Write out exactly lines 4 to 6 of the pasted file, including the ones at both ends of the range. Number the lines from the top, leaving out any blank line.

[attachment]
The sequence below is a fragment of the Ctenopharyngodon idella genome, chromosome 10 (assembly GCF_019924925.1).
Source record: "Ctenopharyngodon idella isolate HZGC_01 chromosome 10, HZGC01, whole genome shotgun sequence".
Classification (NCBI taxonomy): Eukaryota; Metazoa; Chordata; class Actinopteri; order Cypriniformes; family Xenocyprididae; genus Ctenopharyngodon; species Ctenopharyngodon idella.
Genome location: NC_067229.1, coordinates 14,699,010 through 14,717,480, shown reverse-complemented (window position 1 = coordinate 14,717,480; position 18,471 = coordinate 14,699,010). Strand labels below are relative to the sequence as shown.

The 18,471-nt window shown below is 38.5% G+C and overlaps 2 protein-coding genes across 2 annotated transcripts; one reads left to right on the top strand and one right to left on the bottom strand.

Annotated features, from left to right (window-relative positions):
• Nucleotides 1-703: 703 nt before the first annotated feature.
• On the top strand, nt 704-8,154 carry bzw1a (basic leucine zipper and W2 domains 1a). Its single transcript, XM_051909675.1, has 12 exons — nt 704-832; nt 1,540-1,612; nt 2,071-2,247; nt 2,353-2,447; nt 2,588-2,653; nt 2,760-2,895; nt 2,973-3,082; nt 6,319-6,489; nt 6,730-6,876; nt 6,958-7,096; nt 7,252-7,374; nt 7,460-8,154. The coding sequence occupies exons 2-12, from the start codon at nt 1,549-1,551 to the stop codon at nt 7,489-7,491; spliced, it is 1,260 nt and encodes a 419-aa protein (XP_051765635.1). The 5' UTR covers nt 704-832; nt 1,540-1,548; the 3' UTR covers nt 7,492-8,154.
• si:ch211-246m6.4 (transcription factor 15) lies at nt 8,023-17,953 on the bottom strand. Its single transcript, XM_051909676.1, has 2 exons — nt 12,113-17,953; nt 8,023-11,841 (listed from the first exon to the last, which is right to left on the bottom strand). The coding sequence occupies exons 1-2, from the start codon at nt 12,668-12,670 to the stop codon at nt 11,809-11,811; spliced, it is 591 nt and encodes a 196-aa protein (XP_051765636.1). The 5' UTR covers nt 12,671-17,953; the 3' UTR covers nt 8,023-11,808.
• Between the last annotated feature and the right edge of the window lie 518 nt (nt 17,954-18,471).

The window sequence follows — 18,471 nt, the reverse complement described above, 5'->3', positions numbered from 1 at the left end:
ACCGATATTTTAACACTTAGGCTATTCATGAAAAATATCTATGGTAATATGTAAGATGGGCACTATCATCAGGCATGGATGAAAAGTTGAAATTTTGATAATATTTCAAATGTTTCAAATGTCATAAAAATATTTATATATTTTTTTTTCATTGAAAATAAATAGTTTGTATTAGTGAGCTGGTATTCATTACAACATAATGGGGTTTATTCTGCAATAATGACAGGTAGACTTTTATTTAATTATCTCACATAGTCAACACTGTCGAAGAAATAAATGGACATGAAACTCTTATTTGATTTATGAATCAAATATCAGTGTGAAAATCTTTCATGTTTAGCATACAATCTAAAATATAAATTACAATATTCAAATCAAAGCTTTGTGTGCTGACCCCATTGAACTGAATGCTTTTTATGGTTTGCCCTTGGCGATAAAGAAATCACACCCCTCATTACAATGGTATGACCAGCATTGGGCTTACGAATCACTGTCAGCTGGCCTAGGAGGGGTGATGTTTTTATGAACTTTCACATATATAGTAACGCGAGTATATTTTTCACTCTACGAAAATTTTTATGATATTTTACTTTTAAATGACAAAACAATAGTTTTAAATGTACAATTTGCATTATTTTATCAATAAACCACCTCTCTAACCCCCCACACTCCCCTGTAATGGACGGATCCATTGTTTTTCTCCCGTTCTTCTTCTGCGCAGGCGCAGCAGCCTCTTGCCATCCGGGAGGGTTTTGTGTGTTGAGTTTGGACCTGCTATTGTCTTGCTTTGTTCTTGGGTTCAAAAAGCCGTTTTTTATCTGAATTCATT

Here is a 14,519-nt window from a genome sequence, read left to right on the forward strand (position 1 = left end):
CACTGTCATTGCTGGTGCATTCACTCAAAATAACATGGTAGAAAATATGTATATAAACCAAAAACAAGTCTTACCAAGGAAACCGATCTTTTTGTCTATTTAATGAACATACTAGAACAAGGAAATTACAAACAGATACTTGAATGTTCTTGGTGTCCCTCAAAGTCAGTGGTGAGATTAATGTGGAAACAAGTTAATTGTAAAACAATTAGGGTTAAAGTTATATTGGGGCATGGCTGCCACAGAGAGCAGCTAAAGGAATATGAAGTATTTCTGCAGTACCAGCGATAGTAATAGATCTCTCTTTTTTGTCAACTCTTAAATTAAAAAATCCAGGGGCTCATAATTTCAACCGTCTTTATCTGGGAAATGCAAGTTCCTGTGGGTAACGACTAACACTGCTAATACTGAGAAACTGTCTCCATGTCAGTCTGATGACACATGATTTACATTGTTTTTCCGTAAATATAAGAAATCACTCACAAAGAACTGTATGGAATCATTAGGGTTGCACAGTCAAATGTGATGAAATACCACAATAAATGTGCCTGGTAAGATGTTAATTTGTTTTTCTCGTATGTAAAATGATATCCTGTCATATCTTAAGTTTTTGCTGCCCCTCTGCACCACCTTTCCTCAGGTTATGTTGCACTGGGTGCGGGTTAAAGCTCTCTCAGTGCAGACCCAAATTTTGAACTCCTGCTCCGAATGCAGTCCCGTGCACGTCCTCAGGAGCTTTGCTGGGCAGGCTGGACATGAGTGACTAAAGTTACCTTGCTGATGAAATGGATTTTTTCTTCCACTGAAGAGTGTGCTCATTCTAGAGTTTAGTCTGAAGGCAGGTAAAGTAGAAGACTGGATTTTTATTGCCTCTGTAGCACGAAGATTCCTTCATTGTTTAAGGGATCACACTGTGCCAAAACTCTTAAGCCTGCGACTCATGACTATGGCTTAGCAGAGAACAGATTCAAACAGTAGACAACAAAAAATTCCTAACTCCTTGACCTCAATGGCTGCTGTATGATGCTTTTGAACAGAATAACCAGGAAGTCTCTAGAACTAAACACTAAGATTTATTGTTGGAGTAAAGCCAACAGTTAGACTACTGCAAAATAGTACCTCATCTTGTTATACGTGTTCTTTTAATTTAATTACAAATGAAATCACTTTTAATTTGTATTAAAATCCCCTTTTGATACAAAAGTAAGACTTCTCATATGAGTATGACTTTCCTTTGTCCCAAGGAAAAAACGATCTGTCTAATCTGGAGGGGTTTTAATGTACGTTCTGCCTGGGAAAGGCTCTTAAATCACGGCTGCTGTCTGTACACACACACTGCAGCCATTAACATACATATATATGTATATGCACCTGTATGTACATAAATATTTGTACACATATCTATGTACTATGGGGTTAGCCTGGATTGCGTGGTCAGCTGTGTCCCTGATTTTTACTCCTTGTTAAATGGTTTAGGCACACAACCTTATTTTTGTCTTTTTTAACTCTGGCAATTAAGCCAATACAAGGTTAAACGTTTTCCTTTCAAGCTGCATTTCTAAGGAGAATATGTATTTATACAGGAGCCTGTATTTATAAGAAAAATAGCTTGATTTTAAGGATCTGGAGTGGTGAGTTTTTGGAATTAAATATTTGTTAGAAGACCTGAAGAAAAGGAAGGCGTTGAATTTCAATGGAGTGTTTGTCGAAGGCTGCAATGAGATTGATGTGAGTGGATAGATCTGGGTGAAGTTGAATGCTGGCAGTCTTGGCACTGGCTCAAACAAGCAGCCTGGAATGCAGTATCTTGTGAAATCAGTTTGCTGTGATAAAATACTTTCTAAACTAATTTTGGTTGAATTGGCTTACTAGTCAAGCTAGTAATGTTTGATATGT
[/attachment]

Genome location: NC_067229.1, coordinates 14,699,010 through 14,717,480, shown reverse-complemented (window position 1 = coordinate 14,717,480; position 18,471 = coordinate 14,699,010). Strand labels below are relative to the sequence as shown.

The 18,471-nt window shown below is 38.5% G+C and overlaps 2 protein-coding genes across 2 annotated transcripts; one reads left to right on the top strand and one right to left on the bottom strand.

Annotated features, from left to right (window-relative positions):